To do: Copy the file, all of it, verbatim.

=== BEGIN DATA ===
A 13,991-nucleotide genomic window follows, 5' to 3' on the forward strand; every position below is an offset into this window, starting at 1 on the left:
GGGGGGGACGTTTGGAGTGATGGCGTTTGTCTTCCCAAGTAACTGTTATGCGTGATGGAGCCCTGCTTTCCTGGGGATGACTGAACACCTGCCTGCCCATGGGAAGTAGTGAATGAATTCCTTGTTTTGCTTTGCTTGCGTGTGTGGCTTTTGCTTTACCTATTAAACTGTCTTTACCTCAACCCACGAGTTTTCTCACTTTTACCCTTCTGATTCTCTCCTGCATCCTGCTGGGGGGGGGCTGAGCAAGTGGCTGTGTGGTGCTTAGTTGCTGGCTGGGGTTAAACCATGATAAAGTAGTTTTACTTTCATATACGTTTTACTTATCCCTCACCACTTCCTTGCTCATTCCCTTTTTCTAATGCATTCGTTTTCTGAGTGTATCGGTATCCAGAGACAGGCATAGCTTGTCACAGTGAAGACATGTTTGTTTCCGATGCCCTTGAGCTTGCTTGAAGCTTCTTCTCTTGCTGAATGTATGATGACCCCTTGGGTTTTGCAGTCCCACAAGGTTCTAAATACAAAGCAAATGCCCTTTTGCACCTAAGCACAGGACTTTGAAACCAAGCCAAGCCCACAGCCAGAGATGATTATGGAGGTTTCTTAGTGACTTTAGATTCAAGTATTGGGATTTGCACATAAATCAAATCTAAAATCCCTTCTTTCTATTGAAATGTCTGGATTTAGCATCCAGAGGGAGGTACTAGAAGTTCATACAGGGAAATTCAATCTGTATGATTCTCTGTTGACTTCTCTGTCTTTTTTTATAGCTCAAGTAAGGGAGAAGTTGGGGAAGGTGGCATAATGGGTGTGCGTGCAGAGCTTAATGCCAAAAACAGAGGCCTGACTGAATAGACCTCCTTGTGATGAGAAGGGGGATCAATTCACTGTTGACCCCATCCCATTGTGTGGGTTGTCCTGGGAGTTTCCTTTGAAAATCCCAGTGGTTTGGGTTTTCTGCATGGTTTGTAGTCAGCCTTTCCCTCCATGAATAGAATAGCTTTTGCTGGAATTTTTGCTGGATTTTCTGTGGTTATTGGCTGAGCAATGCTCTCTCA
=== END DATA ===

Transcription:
A 13,991-nucleotide genomic window follows, 5' to 3' on the forward strand; every position below is an offset into this window, starting at 1 on the left:
GGGGGGGACGTTTGGAGTGATGGCGTTTGTCTTCCCAAGTAACTGTTATGCGTGATGGAGCCCTGCTTTCCTGGGGATGACTGAACACCTGCCTGCCCATGGGAAGTAGTGAATGAATTCCTTGTTTTGCTTTGCTTGCGTGTGTGGCTTTTGCTTTACCTATTAAACTGTCTTTACCTCAACCCACGAGTTTTCTCACTTTTACCCTTCTGATTCTCTCCTGCATCCTGCTGGGGGGGGGCTGAGCAAGTGGCTGTGTGGTGCTTAGTTGCTGGCTGGGGTTAAACCATGATAAAGTAGTTTTACTTTCATATACGTTTTACTTATCCCTCACCACTTCCTTGCTCATTCCCTTTTTCTAATGCATTCGTTTTCTGAGTGTATCGGTATCCAGAGACAGGCATAGCTTGTCACAGTGAAGACATGTTTGTTTCCGATGCCCTTGAGCTTGCTTGAAGCTTCTTCTCTTGCTGAATGTATGATGACCCCTTGGGTTTTGCAGTCCCACAAGGTTCTAAATACAAAGCAAATGCCCTTTTGCACCTAAGCACAGGACTTTGAAACCAAGCCAAGCCCACAGCCAGAGATGATTATGGAGGTTTCTTAGTGACTTTAGATTCAAGTATTGGGATTTGCACATAAATCAAATCTAAAATCCCTTCTTTCTATTGAAATGTCTGGATTTAGCATCCAGAGGGAGGTACTAGAAGTTCATACAGGGAAATTCAATCTGTATGATTCTCTGTTGACTTCTCTGTCTTTTTTTATAGCTCAAGTAAGGGAGAAGTTGGGGAAGGTGGCATAATGGGTGTGCGTGCAGAGCTTAATGCCAAAAACAGAGGCCTGACTGAATAGACCTCCTTGTGATGAGAAGGGGGATCAATTCACTGTTGACCCCATCCCATTGTGTGGGTTGTCCTGGGAGTTTCCTTTGAAAATCCCAGTGGTTTGGGTTTTCTGCATGGTTTGTAGTCAGCCTTTCCCTCCATGAATAGAATAGCTTTTGCTGGAATTTTTGCTGGATTTTCTGTGGTTATTGGCTGAGCAATGCTCTCTCA